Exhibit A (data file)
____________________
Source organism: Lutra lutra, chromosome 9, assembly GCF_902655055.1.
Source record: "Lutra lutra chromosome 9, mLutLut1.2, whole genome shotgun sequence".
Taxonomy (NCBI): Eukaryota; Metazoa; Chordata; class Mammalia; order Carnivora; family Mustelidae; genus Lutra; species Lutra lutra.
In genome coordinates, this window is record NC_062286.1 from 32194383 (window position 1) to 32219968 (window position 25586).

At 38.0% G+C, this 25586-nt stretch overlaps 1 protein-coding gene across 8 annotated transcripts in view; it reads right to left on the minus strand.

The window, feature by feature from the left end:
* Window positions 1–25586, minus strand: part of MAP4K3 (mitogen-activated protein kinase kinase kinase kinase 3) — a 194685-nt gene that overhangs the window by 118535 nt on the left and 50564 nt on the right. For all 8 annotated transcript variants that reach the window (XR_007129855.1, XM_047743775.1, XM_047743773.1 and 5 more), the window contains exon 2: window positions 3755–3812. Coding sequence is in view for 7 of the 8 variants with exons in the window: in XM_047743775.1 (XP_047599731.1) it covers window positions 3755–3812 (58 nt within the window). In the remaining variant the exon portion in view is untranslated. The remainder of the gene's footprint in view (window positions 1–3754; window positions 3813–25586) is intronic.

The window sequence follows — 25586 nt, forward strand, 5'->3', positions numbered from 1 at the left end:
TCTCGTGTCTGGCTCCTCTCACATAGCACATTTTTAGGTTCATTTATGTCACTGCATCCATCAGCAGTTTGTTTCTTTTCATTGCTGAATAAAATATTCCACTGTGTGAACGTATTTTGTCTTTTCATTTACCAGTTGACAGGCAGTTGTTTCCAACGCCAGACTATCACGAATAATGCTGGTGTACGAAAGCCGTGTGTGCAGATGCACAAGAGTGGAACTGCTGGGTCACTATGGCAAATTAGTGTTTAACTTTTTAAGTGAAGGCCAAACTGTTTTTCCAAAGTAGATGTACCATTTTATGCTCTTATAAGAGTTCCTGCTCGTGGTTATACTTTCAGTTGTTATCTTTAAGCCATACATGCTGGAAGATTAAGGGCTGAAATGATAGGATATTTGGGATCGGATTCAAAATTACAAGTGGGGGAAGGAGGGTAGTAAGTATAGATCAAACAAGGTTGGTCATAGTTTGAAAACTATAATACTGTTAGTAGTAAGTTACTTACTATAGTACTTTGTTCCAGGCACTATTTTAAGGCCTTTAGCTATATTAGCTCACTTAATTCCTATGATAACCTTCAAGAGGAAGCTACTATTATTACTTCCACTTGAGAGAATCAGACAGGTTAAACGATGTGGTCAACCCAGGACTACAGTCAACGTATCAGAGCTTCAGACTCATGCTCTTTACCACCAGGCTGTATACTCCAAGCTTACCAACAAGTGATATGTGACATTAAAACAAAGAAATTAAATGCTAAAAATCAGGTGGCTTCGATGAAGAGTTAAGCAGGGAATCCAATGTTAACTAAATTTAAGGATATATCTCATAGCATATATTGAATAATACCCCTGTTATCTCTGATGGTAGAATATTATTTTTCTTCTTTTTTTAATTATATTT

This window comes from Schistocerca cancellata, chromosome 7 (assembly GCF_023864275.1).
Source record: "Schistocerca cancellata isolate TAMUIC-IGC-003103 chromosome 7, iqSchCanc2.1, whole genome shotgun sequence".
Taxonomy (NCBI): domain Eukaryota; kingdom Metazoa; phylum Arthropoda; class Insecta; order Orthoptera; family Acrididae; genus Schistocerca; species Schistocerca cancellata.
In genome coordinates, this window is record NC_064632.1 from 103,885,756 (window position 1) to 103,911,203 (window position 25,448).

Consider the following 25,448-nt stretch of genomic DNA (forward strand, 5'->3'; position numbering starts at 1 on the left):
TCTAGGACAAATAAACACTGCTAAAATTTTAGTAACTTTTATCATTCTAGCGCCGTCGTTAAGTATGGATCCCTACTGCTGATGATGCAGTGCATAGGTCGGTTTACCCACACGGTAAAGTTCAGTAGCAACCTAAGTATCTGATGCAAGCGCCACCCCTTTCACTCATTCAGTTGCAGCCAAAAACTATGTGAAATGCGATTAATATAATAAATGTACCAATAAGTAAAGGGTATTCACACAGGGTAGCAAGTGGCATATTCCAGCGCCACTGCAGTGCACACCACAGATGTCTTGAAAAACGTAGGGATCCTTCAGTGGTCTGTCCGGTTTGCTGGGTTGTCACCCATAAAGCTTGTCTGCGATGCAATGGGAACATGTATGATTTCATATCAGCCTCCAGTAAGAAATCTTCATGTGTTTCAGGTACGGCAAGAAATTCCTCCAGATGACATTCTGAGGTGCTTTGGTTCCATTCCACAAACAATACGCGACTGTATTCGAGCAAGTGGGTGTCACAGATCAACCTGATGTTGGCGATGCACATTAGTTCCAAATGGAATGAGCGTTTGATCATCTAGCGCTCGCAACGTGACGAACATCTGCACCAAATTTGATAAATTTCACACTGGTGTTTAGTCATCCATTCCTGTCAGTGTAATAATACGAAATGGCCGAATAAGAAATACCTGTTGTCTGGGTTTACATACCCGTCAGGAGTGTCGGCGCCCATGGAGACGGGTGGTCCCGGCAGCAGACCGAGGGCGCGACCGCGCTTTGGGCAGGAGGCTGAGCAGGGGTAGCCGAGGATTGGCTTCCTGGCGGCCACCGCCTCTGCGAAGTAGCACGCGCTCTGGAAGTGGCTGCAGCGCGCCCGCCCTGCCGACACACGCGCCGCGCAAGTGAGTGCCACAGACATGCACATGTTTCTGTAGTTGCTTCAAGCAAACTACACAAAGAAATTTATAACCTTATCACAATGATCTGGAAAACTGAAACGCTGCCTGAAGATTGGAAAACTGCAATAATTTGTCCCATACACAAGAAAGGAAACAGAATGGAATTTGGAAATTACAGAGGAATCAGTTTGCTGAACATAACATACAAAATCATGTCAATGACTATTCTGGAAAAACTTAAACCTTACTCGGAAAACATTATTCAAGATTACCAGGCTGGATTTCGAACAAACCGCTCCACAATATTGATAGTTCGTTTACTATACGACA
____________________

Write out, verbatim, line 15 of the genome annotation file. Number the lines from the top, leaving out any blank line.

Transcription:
TCTAGGACAAATAAACACTGCTAAAATTTTAGTAACTTTTATCATTCTAGCGCCGTCGTTAAGTATGGATCCCTACTGCTGATGATGCAGTGCATAGGTCGGTTTACCCACACGGTAAAGTTCAGTAGCAACCTAAGTATCTGATGCAAGCGCCACCCCTTTCACTCATTCAGTTGCAGCCAAAAACTATGTGAAATGCGATTAATATAATAAATGTACCAATAAGTAAAGGGTATTCACACAGGGTAGCAAGTGGCATATTCCAGCGCCACTGCAGTGCACACCACAGATGTCTTGAAAAACGTAGGGATCCTTCAGTGGTCTGTCCGGTTTGCTGGGTTGTCACCCATAAAGCTTGTCTGCGATGCAATGGGAACATGTATGATTTCATATCAGCCTCCAGTAAGAAATCTTCATGTGTTTCAGGTACGGCAAGAAATTCCTCCAGATGACATTCTGAGGTGCTTTGGTTCCATTCCACAAACAATACGCGACTGTATTCGAGCAAGTGGGTGTCACAGATCAACCTGATGTTGGCGATGCACATTAGTTCCAAATGGAATGAGCGTTTGATCATCTAGCGCTCGCAACGTGACGAACATCTGCACCAAATTTGATAAATTTCACACTGGTGTTTAGTCATCCATTCCTGTCAGTGTAATAATACGAAATGGCCGAATAAGAAATACCTGTTGTCTGGGTTTACATACCCGTCAGGAGTGTCGGCGCCCATGGAGACGGGTGGTCCCGGCAGCAGACCGAGGGCGCGACCGCGCTTTGGGCAGGAGGCTGAGCAGGGGTAGCCGAGGATTGGCTTCCTGGCGGCCACCGCCTCTGCGAAGTAGCACGCGCTCTGGAAGTGGCTGCAGCGCGCCCGCCCTGCCGACACACGCGCCGCGCAAGTGAGTGCCACAGACATGCACATGTTTCTGTAGTTGCTTCAAGCAAACTACACAAAGAAATTTATAACCTTATCACAATGATCTGGAAAACTGAAACGCTGCCTGAAGATTGGAAAACTGCAATAATTTGTCCCATACACAAGAAAGGAAACAGAATGGAATTTGGAAATTACAGAGGAATCAGTTTGCTGAACATAACATACAAAATCATGTCAATGACTATTCTGGAAAAACTTAAACCTTACTCGGAAAACATTATTCAAGATTACCAGGCTGGATTTCGAACAAACCGCTCCACAATATTGATAGTTCGTTTACTATACGACA